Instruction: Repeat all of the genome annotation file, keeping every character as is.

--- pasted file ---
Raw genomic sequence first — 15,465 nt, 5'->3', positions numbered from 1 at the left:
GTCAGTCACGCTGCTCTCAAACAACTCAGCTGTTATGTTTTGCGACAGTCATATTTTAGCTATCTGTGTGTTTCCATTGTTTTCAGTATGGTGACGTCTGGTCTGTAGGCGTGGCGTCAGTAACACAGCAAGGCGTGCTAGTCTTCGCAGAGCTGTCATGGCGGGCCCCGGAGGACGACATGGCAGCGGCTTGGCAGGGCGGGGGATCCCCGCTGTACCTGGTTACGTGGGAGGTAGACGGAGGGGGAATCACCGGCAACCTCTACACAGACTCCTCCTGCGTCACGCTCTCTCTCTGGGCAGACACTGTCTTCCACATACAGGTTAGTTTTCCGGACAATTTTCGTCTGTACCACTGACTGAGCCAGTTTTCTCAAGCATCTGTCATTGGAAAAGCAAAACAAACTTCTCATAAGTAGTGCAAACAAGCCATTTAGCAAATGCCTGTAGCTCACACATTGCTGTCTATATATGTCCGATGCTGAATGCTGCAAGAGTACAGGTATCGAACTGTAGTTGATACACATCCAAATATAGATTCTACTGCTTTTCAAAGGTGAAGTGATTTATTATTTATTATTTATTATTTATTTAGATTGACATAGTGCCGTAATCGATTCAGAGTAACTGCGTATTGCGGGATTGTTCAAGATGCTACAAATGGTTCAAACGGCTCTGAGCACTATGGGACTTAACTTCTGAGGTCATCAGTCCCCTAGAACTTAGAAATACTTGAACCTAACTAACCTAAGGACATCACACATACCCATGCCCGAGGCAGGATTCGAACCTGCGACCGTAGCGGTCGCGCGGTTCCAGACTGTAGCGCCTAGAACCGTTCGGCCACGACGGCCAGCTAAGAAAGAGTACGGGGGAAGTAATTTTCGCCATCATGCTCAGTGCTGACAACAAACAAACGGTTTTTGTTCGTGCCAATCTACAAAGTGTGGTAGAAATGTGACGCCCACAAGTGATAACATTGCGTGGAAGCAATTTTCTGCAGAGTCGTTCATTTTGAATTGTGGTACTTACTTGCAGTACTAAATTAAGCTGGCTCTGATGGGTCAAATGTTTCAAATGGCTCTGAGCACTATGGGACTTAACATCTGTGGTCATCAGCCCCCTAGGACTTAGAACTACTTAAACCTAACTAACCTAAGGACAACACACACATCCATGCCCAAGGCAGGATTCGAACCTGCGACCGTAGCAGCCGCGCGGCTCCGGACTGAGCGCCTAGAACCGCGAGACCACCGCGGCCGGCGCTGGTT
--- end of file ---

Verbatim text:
Raw genomic sequence first — 15,465 nt, 5'->3', positions numbered from 1 at the left:
GTCAGTCACGCTGCTCTCAAACAACTCAGCTGTTATGTTTTGCGACAGTCATATTTTAGCTATCTGTGTGTTTCCATTGTTTTCAGTATGGTGACGTCTGGTCTGTAGGCGTGGCGTCAGTAACACAGCAAGGCGTGCTAGTCTTCGCAGAGCTGTCATGGCGGGCCCCGGAGGACGACATGGCAGCGGCTTGGCAGGGCGGGGGATCCCCGCTGTACCTGGTTACGTGGGAGGTAGACGGAGGGGGAATCACCGGCAACCTCTACACAGACTCCTCCTGCGTCACGCTCTCTCTCTGGGCAGACACTGTCTTCCACATACAGGTTAGTTTTCCGGACAATTTTCGTCTGTACCACTGACTGAGCCAGTTTTCTCAAGCATCTGTCATTGGAAAAGCAAAACAAACTTCTCATAAGTAGTGCAAACAAGCCATTTAGCAAATGCCTGTAGCTCACACATTGCTGTCTATATATGTCCGATGCTGAATGCTGCAAGAGTACAGGTATCGAACTGTAGTTGATACACATCCAAATATAGATTCTACTGCTTTTCAAAGGTGAAGTGATTTATTATTTATTATTTATTATTTATTTAGATTGACATAGTGCCGTAATCGATTCAGAGTAACTGCGTATTGCGGGATTGTTCAAGATGCTACAAATGGTTCAAACGGCTCTGAGCACTATGGGACTTAACTTCTGAGGTCATCAGTCCCCTAGAACTTAGAAATACTTGAACCTAACTAACCTAAGGACATCACACATACCCATGCCCGAGGCAGGATTCGAACCTGCGACCGTAGCGGTCGCGCGGTTCCAGACTGTAGCGCCTAGAACCGTTCGGCCACGACGGCCAGCTAAGAAAGAGTACGGGGGAAGTAATTTTCGCCATCATGCTCAGTGCTGACAACAAACAAACGGTTTTTGTTCGTGCCAATCTACAAAGTGTGGTAGAAATGTGACGCCCACAAGTGATAACATTGCGTGGAAGCAATTTTCTGCAGAGTCGTTCATTTTGAATTGTGGTACTTACTTGCAGTACTAAATTAAGCTGGCTCTGATGGGTCAAATGTTTCAAATGGCTCTGAGCACTATGGGACTTAACATCTGTGGTCATCAGCCCCCTAGGACTTAGAACTACTTAAACCTAACTAACCTAAGGACAACACACACATCCATGCCCAAGGCAGGATTCGAACCTGCGACCGTAGCAGCCGCGCGGCTCCGGACTGAGCGCCTAGAACCGCGAGACCACCGCGGCCGGCGCTGGTT